John said...

How vs What.

As far as I know they have plenty of flexibility still in the how...
It is the what that has been taken away from them.

That is why they complain about "teaching to the test."

I don't think anyone cares how the kids get the correct answer. (ie multiple choice computer tests) It just matters that they get the correct answer. No one is grading the steps taken to get it.

John said...

And there is no partial credit for following the correct process, and getting the wrong answer.

John said...

So many styles possible

Anonymous said...

"I don't think anyone cares how the kids get the correct answer."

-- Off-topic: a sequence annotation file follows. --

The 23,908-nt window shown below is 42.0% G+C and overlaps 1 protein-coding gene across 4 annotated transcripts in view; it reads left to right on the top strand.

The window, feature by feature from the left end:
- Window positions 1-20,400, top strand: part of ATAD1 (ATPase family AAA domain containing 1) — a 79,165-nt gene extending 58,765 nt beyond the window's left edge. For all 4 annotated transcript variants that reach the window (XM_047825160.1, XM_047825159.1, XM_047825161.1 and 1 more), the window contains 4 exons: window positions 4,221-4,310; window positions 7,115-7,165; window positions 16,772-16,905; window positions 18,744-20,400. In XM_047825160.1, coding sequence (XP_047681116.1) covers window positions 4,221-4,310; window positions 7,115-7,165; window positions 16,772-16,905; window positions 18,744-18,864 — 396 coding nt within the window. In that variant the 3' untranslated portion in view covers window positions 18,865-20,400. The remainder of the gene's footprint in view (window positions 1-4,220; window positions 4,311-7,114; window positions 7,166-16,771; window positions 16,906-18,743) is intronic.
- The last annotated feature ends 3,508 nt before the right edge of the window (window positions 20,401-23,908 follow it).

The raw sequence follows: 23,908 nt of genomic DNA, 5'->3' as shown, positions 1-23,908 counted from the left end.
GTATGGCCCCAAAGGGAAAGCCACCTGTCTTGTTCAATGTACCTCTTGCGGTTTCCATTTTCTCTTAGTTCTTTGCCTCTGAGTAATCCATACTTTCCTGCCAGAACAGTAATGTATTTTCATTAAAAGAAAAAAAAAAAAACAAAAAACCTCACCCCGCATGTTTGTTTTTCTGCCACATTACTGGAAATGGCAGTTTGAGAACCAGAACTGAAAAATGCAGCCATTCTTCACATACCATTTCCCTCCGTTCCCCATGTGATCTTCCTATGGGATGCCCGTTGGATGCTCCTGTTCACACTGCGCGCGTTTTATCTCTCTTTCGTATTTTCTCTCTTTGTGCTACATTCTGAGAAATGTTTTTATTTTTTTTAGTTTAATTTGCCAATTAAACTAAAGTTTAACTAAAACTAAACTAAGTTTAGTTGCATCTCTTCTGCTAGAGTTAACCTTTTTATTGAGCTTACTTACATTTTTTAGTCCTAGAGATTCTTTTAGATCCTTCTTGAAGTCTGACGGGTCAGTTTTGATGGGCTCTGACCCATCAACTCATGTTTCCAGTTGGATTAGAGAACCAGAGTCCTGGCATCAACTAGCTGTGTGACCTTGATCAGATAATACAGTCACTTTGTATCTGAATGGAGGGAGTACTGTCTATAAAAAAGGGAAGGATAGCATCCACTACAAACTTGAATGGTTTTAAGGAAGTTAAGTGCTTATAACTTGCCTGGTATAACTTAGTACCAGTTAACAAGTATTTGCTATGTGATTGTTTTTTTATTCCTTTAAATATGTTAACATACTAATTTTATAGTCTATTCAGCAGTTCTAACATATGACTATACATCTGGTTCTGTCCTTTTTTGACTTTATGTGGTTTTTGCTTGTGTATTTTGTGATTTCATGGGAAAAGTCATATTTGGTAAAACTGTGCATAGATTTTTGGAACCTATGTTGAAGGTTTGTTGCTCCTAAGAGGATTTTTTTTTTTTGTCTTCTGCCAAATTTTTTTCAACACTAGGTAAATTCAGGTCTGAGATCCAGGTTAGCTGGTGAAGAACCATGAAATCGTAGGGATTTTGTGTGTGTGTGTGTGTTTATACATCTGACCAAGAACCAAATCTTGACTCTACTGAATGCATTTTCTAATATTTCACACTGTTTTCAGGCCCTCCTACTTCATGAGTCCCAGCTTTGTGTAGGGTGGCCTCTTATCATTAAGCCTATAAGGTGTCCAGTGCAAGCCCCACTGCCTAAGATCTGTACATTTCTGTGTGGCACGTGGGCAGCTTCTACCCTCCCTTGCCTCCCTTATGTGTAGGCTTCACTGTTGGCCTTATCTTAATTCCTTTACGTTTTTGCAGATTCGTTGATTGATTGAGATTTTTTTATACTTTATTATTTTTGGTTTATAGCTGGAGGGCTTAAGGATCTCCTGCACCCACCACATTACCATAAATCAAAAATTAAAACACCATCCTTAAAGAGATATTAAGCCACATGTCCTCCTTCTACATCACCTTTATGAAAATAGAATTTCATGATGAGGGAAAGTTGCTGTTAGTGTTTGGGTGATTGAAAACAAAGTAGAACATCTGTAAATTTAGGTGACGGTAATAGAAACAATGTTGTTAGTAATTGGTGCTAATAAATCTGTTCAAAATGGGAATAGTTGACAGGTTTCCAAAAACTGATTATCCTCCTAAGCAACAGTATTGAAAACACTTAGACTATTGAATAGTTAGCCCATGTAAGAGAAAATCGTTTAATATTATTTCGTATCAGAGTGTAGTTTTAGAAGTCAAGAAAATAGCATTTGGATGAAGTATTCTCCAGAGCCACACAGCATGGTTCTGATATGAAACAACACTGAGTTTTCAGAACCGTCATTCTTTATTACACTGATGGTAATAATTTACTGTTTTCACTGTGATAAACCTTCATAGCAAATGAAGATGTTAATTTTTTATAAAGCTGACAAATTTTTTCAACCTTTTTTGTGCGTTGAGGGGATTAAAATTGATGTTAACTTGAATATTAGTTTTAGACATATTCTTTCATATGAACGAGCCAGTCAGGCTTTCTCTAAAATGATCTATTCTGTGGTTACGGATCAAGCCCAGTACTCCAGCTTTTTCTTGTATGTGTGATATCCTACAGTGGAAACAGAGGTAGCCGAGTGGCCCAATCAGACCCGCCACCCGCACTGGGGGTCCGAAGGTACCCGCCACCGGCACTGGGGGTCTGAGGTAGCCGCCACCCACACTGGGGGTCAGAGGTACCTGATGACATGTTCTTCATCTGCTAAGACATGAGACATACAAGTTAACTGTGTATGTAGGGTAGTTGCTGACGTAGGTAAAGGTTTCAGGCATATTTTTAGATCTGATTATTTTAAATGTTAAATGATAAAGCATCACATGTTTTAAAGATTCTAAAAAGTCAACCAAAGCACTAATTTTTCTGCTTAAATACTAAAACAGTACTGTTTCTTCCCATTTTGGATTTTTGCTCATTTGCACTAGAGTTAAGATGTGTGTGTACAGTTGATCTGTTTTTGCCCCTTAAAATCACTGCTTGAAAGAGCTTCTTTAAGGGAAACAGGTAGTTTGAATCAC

How does that explain the (mostly right wing) uproar over "Common Core"?

Joel

Laurie said...

teachers have been using standards to guide their teaching for about 15 years (or more) and education spending has been flat for many years. There is no sizeable increase in spending also caused by the Union / Education Bureaucracy.

some of your other opinions are probably based on faulty facts, too. Those 2 bits of misinformation just jumped out at me.

John said...

Joel,
Unfortunately those far right anti-common core folks are like the Engineers and Teachers. They are absolutely certain that they and those 20 local special interest folks in the district are more qualified to judge what should be taught and how than the experts who have conducted global bench marking and research.

Laurie,
Did you actually look at the Ed spending link?

Laurie said...